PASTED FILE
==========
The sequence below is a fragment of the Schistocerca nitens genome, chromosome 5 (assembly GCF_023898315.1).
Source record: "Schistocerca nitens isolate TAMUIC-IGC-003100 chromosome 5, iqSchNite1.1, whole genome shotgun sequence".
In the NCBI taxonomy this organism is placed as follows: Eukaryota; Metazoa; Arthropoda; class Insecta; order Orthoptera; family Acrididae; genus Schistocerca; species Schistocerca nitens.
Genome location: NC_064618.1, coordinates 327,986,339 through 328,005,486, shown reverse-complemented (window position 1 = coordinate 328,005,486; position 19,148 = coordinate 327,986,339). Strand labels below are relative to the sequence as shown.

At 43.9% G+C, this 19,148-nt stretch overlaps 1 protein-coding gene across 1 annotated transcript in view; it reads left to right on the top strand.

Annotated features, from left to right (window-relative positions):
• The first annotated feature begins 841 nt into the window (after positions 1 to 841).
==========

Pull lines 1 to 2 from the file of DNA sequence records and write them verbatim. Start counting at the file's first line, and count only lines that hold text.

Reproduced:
The sequence below is a fragment of the Schistocerca nitens genome, chromosome 5 (assembly GCF_023898315.1).
Source record: "Schistocerca nitens isolate TAMUIC-IGC-003100 chromosome 5, iqSchNite1.1, whole genome shotgun sequence".